This form needs Javascript to display, which your browser doesn't support. Sign up here instead

#AskThicke is a Hashtag with a Purpose

By Samantha Wickramasinghe, CCASA Blogger

Samantha Wickramasinghe, CCASA Blogger

A storm of satirical expressions bombarded Twitter when the singer Robin Thicke, along with VH1, organized a Q and A session using the hashtag #AskThicke. Since Thicke released his controversial song Blurred Lines in 2013, he was under scrutiny for promoting a song that sensationalized rape. #AskThicke Twitter questionnaire became a great opportunity for many social media enthusiasts who wanted say something publicly against this song.

Jim Sheridan ‏@Jim_Sheridan  Jul 1

Robin Thicke is getting terrible abuse on the #AskThicke hashtag. Maybe if he’d dressed less provocative & stayed sober it wouldn’t happen?     

This tweet from Jim Sheridan which has been retweeted by many other users exhibits how a single creative idea can spread like wildfire. Sheridan used the victim-blaming language in a satirical manner to attack Thicke for promoting rape culture.

Samantha Acampora another clever Twitter user said,

Samantha Acampora ‏@LittleMagenta  Jul 1

Robin Thicke says he wants the Twitter abuse to stop, but we all know “stop” means “more”. He taught us that himself. #AskThicke                                                                                                             

Now, there were some tweets that went too far by attacking Thicke in a personal level along with suggestions which did not reflect creativity and rebellious spirit for a just cause to end reproduction of rape culture and misogyny, but this whole AskThicke explosion, provides an answer to an important question. Does the popular disapproval in a social media site create any impact at all? Seriously, have you not heard the saying that there is no such a thing as bad publicity? Perhaps all this negative reaction to Blurred Lines lyrics could have made Thicke more popular, some would argue. However, what we learned from social media that if there were such a notion ever, it can no longer exist.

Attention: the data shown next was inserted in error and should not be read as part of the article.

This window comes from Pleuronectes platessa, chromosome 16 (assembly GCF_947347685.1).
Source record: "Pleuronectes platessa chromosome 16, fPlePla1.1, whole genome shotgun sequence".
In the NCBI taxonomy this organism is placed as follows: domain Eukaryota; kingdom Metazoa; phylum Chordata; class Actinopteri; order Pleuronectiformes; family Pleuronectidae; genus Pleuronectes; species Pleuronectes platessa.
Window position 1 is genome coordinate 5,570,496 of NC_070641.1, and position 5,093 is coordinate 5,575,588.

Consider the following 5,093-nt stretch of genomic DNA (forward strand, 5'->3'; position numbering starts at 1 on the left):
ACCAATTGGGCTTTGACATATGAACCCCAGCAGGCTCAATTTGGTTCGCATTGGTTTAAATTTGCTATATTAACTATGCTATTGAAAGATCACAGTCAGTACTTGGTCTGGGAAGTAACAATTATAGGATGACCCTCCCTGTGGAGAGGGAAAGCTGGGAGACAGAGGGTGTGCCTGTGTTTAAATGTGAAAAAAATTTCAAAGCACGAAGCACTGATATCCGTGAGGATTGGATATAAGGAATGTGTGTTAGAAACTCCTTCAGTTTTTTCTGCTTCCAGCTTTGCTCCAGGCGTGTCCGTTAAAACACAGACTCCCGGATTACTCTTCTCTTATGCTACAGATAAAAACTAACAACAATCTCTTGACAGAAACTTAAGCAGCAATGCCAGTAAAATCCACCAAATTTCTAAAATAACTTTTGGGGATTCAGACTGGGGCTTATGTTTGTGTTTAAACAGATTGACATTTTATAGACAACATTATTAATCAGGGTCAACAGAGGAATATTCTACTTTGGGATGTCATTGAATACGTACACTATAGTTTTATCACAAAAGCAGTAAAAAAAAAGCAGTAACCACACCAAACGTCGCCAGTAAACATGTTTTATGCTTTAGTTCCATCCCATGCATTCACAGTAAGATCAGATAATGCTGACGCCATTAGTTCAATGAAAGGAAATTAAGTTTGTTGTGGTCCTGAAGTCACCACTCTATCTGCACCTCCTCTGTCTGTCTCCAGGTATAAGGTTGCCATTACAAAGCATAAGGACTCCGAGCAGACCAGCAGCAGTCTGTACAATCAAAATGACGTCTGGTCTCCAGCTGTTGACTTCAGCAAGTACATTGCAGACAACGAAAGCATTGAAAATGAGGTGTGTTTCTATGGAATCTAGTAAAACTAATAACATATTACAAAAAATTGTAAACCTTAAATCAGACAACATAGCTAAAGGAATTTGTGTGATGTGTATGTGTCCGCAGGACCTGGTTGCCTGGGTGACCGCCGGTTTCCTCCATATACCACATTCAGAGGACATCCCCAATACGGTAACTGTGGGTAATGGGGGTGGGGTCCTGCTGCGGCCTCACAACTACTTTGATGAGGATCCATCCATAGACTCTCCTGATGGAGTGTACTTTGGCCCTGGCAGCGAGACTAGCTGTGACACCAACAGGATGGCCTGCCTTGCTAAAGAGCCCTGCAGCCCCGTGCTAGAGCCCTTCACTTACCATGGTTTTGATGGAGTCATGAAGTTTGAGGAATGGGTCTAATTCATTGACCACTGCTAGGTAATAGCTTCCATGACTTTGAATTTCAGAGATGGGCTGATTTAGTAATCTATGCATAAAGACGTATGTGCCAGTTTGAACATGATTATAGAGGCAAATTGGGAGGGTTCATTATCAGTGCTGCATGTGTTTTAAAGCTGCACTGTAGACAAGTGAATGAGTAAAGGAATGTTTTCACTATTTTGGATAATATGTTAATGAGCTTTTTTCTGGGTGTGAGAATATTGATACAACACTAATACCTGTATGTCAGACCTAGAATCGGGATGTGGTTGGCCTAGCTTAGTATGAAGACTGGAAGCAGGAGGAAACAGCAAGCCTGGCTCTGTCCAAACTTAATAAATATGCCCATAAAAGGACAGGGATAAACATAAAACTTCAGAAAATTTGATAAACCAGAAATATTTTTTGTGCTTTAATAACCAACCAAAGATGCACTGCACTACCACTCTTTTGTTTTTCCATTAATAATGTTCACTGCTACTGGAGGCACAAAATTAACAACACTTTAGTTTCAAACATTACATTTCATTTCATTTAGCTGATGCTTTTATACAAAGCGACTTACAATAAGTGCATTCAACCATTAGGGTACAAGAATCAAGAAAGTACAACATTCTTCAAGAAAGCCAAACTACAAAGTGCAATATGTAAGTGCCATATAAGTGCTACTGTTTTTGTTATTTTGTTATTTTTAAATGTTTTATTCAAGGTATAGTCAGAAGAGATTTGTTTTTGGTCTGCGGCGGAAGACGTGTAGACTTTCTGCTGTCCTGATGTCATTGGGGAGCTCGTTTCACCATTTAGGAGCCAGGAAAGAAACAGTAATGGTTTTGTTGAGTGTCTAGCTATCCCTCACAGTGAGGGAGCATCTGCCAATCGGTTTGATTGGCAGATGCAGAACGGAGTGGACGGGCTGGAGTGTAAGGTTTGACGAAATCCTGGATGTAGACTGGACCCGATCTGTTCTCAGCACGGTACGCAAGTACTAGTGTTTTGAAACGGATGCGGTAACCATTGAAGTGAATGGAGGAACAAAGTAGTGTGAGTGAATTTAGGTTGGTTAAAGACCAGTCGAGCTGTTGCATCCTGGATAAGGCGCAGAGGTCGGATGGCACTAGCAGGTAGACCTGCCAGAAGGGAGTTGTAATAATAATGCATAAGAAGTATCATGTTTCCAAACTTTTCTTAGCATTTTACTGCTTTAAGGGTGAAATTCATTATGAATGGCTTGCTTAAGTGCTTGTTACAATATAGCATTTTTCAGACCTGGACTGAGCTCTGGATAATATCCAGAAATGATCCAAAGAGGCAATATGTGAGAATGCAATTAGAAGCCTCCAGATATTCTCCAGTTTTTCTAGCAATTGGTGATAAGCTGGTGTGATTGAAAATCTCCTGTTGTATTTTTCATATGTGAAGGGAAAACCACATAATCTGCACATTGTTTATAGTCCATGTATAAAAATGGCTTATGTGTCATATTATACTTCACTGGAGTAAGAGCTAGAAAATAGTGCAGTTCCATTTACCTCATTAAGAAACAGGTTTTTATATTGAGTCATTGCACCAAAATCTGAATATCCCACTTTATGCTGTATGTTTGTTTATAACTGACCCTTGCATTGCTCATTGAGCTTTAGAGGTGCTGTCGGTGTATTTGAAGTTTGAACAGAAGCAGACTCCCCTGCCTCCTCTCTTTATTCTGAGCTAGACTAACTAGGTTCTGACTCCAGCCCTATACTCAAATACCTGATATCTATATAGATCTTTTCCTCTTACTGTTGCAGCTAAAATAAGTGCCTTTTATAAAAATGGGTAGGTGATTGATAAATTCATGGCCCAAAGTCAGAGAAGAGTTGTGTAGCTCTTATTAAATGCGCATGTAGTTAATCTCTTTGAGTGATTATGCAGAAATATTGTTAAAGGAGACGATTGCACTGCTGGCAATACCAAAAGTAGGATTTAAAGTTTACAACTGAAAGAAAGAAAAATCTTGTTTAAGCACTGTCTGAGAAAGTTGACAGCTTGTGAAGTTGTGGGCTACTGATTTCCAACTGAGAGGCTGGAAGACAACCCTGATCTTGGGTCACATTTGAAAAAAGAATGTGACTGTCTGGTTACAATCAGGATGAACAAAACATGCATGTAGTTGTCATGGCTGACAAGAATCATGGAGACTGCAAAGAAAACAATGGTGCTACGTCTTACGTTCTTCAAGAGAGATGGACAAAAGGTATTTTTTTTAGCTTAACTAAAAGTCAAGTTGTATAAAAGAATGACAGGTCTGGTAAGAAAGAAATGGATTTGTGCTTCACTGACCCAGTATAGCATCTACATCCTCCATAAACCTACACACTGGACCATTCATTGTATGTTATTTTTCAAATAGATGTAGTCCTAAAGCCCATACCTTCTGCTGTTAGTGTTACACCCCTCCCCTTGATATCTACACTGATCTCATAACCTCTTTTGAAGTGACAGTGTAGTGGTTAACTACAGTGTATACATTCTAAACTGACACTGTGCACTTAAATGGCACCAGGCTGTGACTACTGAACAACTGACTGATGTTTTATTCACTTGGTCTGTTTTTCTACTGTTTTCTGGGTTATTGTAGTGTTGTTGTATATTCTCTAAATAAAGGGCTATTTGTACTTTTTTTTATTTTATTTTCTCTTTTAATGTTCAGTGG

Of course Blurred Lines is not the only song that sensationalizes nonconsensual sex and victim- blaming that comes afterwards. Nor should Robin Thicke be judged unfairly for all the other songs that he will produce after this song. Hopefully after this shocking revelation, artists will think twice about how people use social media in direct and affluent ways to communicate and criticize works of art. The lesson learned here is that we know how powerful social media is and how it can be used to fight misogynist culture with unity and creativity.

So, the next time when you see a hashtag with a purpose like #AskThicke, do not hesitate to comment. Use your creativity and sense of justice, and people will follow you.

Leave a Comment